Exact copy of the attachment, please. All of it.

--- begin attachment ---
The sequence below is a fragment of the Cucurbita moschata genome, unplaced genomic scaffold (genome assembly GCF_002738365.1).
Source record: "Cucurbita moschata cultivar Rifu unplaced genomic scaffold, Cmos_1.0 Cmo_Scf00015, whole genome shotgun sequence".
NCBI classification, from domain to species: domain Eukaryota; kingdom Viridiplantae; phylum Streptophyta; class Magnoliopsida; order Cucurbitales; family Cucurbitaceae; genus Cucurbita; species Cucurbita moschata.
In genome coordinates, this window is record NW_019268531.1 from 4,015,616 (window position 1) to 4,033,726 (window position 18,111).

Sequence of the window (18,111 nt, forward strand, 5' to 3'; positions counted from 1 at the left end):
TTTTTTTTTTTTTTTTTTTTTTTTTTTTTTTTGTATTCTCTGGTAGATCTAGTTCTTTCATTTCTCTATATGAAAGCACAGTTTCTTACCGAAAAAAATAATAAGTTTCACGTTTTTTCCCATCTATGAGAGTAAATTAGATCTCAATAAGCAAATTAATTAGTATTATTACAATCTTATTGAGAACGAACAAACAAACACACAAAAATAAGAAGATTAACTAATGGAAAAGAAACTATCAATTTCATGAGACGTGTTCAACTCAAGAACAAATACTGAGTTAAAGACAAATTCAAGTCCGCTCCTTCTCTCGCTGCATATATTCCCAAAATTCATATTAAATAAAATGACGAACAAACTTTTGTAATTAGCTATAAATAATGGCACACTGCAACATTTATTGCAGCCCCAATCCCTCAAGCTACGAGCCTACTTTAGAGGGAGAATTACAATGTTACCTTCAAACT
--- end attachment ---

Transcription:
The sequence below is a fragment of the Cucurbita moschata genome, unplaced genomic scaffold (genome assembly GCF_002738365.1).
Source record: "Cucurbita moschata cultivar Rifu unplaced genomic scaffold, Cmos_1.0 Cmo_Scf00015, whole genome shotgun sequence".
NCBI classification, from domain to species: domain Eukaryota; kingdom Viridiplantae; phylum Streptophyta; class Magnoliopsida; order Cucurbitales; family Cucurbitaceae; genus Cucurbita; species Cucurbita moschata.
In genome coordinates, this window is record NW_019268531.1 from 4,015,616 (window position 1) to 4,033,726 (window position 18,111).

Sequence of the window (18,111 nt, forward strand, 5' to 3'; positions counted from 1 at the left end):
TTTTTTTTTTTTTTTTTTTTTTTTTTTTTTTTGTATTCTCTGGTAGATCTAGTTCTTTCATTTCTCTATATGAAAGCACAGTTTCTTACCGAAAAAAATAATAAGTTTCACGTTTTTTCCCATCTATGAGAGTAAATTAGATCTCAATAAGCAAATTAATTAGTATTATTACAATCTTATTGAGAACGAACAAACAAACACACAAAAATAAGAAGATTAACTAATGGAAAAGAAACTATCAATTTCATGAGACGTGTTCAACTCAAGAACAAATACTGAGTTAAAGACAAATTCAAGTCCGCTCCTTCTCTCGCTGCATATATTCCCAAAATTCATATTAAATAAAATGACGAACAAACTTTTGTAATTAGCTATAAATAATGGCACACTGCAACATTTATTGCAGCCCCAATCCCTCAAGCTACGAGCCTACTTTAGAGGGAGAATTACAATGTTACCTTCAAACT